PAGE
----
Who doesn’t like peanut butter? It’s probably one of the only substances that is satisfying for hungry kids and hung over adults. You can just eat it with a spoon, and there’s your caloric intake for the day. The only person I knew who didn’t like peanut butter was my high school boyfriend. He didn’t try the stuff until he was sixteen, and he blamed this anti-American culinary sentiment on the fact that he was German. I don’t know what that had to do with anything, but he often excused his weirdness in this way: “Sorry, I’m German.” Anyway, a month and a half ago, peanut butter almost killed my son.
When a baby turns one, it becomes acceptable to diversify his diet a little bit while keeping an eye on possible allergic reactions. After two days of putting it off due to some (undoubtedly psychic) hesitation, I gave Dante a little bit of soft peanut butter on toast. I made some for myself as well.
Since eggs didn’t prove to be problematic when I introduced them at nine or ten months, and every other solid food went over without much of a racket, I assumed that we had nothing to worry about. Still, I watched his spastic baby-eating closer than usual.
When his cheeks began to turn red, I assumed it was just because he had scratched himself an hour earlier. When his nose started to run and began sneezing, I wondered if he was just coming down with a cold. As Dante inhaled the toast, I thought better of giving him any more in case a real allergic reaction was in the works.
A minute later, he was getting fussy and scratching at his increasingly red face. By this point, the instinctual but otherwise dim part of my maternal subconscious began to sound alarms to the more decision capable regions of my brain. But these regions are often uppity, favoring deductive logic over gut plowing instinct. I thought it best to get a wet cloth and wipe off his face in case he was having a mild contact reaction. In the minute it took me to wet a rag and return, Dante’s face was redder—and splotchy. This wasn’t right.
I called my pediatrician right away, and was told that I needed to get to the closest emergency room (this was the third time in under a year that I heard these very words from him). I hectically found my way to our local hospital, sick with fear, cheering at Dante to keep him awake (he chose this most optimal time to become unsettlingly quiet in his car seat). An unnecessary ten minutes was added to the drive because the hospital’s parking situation is confusing as hell. I ended up illegally parking my car right behind a cop and hauling arse into the E.R. Thankfully no one was in my way as I checked my son in, because most of the other patients were rather old, and wouldn’t have taken well to being shoved.
After a hearty round of various drugs and drops, we were released—Dante, reaction-free, and me, physiologically aged an extra five years. I guess we’re a peanut free family, now. At home, I threw away everything in our kitchen that contained or advocated nuts.
Two weeks later, we got the results from our follow up appointment with a pediatric allergist. Dante is, in fact, highly allergic to peanuts, as well as cats. We were prescribed a generous amount of epi-pens, which have been strategically placed around the house, in the car, at his daycare, and in his diaper bag. Everywhere we go, an epi-pen follows us.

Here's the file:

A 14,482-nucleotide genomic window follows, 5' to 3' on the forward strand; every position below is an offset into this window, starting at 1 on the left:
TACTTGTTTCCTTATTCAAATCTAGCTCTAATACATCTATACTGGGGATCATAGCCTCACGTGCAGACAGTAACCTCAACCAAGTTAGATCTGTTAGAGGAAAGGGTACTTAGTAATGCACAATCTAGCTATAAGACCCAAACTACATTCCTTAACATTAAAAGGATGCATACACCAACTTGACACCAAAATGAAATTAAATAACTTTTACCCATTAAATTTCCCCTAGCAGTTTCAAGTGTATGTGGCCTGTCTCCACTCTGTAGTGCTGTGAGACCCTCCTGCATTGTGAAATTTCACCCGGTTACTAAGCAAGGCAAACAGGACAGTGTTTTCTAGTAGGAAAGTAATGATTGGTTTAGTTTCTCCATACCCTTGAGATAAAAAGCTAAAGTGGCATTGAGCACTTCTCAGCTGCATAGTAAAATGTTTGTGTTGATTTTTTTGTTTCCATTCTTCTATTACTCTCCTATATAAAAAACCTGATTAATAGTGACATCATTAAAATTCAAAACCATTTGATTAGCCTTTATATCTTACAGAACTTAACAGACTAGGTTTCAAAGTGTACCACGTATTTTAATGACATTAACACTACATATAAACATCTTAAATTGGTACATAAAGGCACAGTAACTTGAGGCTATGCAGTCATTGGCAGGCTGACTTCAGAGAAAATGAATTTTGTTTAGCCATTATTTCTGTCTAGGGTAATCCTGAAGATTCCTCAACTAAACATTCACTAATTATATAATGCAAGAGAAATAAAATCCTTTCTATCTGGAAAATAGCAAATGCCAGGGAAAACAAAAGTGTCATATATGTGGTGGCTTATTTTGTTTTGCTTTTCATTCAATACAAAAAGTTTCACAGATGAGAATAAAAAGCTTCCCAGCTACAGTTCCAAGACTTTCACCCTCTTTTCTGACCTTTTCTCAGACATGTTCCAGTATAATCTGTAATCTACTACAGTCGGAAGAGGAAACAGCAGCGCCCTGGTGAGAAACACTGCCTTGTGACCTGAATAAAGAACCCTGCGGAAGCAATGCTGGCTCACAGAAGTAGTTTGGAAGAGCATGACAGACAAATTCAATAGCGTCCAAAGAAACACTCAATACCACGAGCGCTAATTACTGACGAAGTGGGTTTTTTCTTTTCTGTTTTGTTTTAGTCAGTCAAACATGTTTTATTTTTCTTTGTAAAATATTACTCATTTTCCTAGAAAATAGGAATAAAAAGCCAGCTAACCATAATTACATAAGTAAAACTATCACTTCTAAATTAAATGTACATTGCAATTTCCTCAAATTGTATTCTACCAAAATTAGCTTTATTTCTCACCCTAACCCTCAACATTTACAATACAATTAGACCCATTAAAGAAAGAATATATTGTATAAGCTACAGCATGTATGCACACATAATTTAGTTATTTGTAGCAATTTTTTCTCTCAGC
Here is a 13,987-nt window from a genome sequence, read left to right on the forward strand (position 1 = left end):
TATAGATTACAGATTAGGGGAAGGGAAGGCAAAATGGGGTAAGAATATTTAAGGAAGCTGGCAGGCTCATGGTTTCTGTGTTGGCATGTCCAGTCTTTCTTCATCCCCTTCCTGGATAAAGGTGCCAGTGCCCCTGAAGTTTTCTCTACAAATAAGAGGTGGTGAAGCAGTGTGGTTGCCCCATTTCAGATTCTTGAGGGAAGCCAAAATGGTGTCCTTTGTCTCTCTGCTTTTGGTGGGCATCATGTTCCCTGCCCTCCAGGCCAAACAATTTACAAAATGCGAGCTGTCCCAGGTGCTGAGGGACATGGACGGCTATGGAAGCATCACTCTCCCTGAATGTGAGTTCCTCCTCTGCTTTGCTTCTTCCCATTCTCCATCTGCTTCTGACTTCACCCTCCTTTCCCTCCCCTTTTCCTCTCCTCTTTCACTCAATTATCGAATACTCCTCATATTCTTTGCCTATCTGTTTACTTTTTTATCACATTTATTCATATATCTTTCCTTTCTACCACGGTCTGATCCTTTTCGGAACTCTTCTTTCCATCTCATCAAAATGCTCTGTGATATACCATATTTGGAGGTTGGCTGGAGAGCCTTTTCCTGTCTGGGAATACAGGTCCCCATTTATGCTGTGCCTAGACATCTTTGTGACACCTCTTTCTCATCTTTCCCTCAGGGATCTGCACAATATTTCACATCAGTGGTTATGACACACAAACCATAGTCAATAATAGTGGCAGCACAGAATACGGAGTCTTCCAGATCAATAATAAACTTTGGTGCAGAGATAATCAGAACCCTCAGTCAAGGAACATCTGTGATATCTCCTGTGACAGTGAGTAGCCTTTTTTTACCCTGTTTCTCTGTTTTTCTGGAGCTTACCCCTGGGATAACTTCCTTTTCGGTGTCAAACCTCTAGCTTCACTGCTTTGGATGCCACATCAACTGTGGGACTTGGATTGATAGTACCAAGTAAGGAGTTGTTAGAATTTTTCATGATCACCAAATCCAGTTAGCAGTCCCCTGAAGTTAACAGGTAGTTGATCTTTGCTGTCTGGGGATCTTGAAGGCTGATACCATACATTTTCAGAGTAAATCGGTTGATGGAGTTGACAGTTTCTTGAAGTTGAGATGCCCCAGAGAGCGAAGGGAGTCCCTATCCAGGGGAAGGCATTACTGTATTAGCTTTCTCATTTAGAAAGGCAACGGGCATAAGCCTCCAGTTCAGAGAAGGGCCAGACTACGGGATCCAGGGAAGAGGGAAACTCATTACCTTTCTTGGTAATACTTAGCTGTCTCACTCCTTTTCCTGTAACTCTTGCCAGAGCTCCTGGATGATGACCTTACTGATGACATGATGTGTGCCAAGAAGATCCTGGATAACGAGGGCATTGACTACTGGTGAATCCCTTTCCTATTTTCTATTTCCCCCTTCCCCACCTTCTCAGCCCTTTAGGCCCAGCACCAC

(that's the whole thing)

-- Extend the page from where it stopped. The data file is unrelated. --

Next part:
In the western world, one in thirteen children under the age of eighteen has a food allergy of some sort, and the prevalence of these allergies has increased by fifty percent from 1997 to 2011 (1) And, contrary to popular optimism, only twenty percent of children will fully grow out of their allergies (according to our doctor). This warrants research and problem solving that I am passionate about suggesting someone else figure out.
Technically, a peanut is not a nut but a legume, along with its estranged cousin, the lentil (if someone would kindly fill me in as to how to properly pronounce “legume”, I would be most grateful; even our allergist pronounced it two different ways during one conversation). The eight main food allergens are milk (gross, we aren’t a bovine family), eggs (all good), peanuts (jerks), tree nuts (best to avoid for awhile just in case), shellfish (creepy and unnecessary! Don’t look at me while I eat you!), soy (we’re more than good) wheat (fine), and fish (mercury/Fukushima)1 It is no coincidence that a partial anagram of these items is PESTS.
While the ordeal was terrifying and exhausting for both of us, the timing couldn’t have been better: we were in the process of trying to find him a day care, and hadn’t even been considering a nut-free place. Once we knew that peanuts are jerks, we had to really narrow our search until we found somewhere that would accommodate Dante’s food allergy.
I can live without peanut butter, and any packaged food that “may have been processed in a facility containing nuts” is probably bad for me anyway. I’ve even switched my almond milk to rice milk. None of this is truly problematic until we have to find an elementary school that is nut free.
Right around the time when we were daycare hunting, we had also been considering taking in our former pet cat. He had been rooming down the hall with a reclusive neighbor (she took him in when Dante was born and our cat decided to be as much of a jerk as the peanuts), but I figured that now Dante is older, the two would get along better. Again, perfect timing with the discovery of his allergy. However, I have always fancied myself a cat lady in the making, and now I will have to re-work this personal fantasy a bit. Thanks, kid, I guess we’re dog people now. I say we name our firs puppy Peanut.
Virginia Petrucci is a freelance fiction and non-fiction writer, and a former model and actress. She has a bachelor’s degree in Theatre and English, and is pursuing further education in Psychology. She has a one-year old son named Dante.